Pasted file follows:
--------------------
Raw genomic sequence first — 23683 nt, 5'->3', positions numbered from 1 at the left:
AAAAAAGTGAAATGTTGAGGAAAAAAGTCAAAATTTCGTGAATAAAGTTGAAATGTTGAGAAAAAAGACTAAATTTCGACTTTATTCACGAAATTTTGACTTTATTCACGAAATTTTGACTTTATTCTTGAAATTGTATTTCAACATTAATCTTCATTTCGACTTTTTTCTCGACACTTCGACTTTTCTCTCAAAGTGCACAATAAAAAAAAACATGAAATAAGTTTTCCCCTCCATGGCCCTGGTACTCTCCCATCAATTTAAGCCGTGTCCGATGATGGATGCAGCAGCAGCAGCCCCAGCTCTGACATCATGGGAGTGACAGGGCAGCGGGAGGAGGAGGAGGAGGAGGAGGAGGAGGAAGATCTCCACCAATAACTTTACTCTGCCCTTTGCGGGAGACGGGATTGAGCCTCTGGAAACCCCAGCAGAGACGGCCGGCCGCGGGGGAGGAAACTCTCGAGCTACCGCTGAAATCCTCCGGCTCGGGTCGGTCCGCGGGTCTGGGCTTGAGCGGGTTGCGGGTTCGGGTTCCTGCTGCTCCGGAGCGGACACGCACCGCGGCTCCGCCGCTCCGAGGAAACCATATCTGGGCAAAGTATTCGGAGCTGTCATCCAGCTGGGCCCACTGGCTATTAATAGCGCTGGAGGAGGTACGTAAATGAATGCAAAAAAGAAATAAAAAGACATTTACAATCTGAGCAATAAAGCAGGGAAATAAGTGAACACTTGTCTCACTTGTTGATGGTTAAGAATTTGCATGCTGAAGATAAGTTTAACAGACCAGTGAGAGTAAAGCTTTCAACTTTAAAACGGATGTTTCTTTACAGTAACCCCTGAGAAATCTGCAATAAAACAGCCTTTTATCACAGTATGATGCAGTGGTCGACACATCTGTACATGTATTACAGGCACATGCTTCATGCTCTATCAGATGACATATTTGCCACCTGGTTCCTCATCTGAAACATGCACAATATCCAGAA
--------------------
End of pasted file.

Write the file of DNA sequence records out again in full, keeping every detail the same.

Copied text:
Raw genomic sequence first — 23683 nt, 5'->3', positions numbered from 1 at the left:
AAAAAAGTGAAATGTTGAGGAAAAAAGTCAAAATTTCGTGAATAAAGTTGAAATGTTGAGAAAAAAGACTAAATTTCGACTTTATTCACGAAATTTTGACTTTATTCACGAAATTTTGACTTTATTCTTGAAATTGTATTTCAACATTAATCTTCATTTCGACTTTTTTCTCGACACTTCGACTTTTCTCTCAAAGTGCACAATAAAAAAAAACATGAAATAAGTTTTCCCCTCCATGGCCCTGGTACTCTCCCATCAATTTAAGCCGTGTCCGATGATGGATGCAGCAGCAGCAGCCCCAGCTCTGACATCATGGGAGTGACAGGGCAGCGGGAGGAGGAGGAGGAGGAGGAGGAGGAGGAAGATCTCCACCAATAACTTTACTCTGCCCTTTGCGGGAGACGGGATTGAGCCTCTGGAAACCCCAGCAGAGACGGCCGGCCGCGGGGGAGGAAACTCTCGAGCTACCGCTGAAATCCTCCGGCTCGGGTCGGTCCGCGGGTCTGGGCTTGAGCGGGTTGCGGGTTCGGGTTCCTGCTGCTCCGGAGCGGACACGCACCGCGGCTCCGCCGCTCCGAGGAAACCATATCTGGGCAAAGTATTCGGAGCTGTCATCCAGCTGGGCCCACTGGCTATTAATAGCGCTGGAGGAGGTACGTAAATGAATGCAAAAAAGAAATAAAAAGACATTTACAATCTGAGCAATAAAGCAGGGAAATAAGTGAACACTTGTCTCACTTGTTGATGGTTAAGAATTTGCATGCTGAAGATAAGTTTAACAGACCAGTGAGAGTAAAGCTTTCAACTTTAAAACGGATGTTTCTTTACAGTAACCCCTGAGAAATCTGCAATAAAACAGCCTTTTATCACAGTATGATGCAGTGGTCGACACATCTGTACATGTATTACAGGCACATGCTTCATGCTCTATCAGATGACATATTTGCCACCTGGTTCCTCATCTGAAACATGCACAATATCCAGAA